Mars Wrigley Australia
Client: Mars Wrigley Australia
Title: The Internet Is Not The Internet When It's Hungry
Date Of Campaign: 07/09/2021
Background: SNICKERS were losing relevance in their key 18-34 year-old demographic. They needed a fresh, digitally-focussed idea to express their famous brand platform, “You're not you when you’re hungry” to this digital-native audience. Normally, marketers would use data to make online ads hyper-targeted and contextual to reach this audience. But this SNICKERS campaign grabbed attention by doing the exact opposite…
Idea: With only a small budget to spend, we found a cultural entry point into the brief that was on the radar of our tech-obsessed audience - the end of third party cookies. Cookie data was disappearing, the internet was getting ‘hungry’ - and THE INTERNET IS NOT THE INTERNET WHEN IT’S HUNGRY. Like hungry people, the Hungry Internet was confused. It fed users ads that grabbed attention by being the opposite of what they’d expect to see in any situation. To do this, we studied audience data related to interests, online habits, and the kind of comms they usually see, then flipped it to create our Hungry Ads.We then used 4 streams of live data (search, location, time, and weather) as triggers to serve the anti-targeted, Hungry Ads in real time. Hungry Ads appeared everywhere our audience browsed online, from page takeovers to banners, to pop-up videos, and they all ended with a branded warning - Don’t get hungry like the internet. Have a SNICKERS.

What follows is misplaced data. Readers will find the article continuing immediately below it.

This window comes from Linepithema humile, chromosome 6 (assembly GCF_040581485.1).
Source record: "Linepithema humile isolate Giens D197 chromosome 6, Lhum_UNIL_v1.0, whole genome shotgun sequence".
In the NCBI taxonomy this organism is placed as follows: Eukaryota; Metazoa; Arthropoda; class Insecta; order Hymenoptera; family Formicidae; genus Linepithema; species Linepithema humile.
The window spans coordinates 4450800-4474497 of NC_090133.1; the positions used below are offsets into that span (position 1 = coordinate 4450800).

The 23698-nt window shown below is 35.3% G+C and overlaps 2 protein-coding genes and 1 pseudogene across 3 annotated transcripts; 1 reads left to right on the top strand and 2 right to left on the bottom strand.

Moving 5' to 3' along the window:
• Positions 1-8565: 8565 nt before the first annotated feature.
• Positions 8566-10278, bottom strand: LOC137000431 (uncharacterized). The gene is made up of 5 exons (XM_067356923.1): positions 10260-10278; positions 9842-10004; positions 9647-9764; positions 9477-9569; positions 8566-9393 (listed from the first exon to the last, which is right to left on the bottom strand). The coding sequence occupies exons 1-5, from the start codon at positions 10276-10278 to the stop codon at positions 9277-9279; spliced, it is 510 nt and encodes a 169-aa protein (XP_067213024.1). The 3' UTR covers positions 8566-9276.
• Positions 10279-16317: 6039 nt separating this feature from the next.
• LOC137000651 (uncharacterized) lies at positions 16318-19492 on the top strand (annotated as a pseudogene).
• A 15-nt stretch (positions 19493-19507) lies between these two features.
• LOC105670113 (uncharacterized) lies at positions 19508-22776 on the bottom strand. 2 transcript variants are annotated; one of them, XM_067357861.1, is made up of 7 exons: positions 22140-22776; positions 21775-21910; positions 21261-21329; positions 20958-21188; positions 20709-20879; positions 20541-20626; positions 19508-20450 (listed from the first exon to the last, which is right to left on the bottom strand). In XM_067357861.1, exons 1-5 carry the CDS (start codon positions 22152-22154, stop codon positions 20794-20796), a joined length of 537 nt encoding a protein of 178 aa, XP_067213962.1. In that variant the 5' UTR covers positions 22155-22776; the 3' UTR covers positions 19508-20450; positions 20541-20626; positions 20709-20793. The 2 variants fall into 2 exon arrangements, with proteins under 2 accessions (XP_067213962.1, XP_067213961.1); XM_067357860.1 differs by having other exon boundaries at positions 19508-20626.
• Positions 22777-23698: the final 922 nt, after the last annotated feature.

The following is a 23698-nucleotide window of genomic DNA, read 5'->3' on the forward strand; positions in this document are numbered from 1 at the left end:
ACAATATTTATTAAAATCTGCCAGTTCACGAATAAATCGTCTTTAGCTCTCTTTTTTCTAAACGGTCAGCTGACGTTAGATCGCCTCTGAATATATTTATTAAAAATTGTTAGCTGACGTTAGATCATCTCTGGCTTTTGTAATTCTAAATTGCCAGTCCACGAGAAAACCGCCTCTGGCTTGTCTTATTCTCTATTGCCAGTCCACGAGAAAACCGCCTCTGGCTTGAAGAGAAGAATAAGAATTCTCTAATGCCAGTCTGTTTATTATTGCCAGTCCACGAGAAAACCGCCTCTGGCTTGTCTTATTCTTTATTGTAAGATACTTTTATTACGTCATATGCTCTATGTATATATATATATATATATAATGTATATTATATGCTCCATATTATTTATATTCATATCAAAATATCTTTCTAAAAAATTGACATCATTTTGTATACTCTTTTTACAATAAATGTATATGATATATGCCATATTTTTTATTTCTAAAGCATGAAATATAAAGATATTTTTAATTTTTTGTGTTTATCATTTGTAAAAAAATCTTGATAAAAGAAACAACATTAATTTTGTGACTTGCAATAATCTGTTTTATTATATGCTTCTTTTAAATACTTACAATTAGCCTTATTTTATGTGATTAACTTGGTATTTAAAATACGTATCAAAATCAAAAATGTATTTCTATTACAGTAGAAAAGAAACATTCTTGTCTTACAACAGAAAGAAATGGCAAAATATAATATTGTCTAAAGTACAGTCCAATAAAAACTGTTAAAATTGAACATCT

Results: On video formats, the anti-targeted Hungry Ads cut through, keeping the attention of viewers with a video completion rate of 84%, well above the industry average. Our high impact digital display units across premium placements generated 40% more reach than the initial spend put behind them, showing that the Hungry Ads stood out by not fitting in. Campaign creative also generated a 20% view through rate on our Twitter, well above the industry standard, and exceeded overall media performance with 39.67 million total impressions.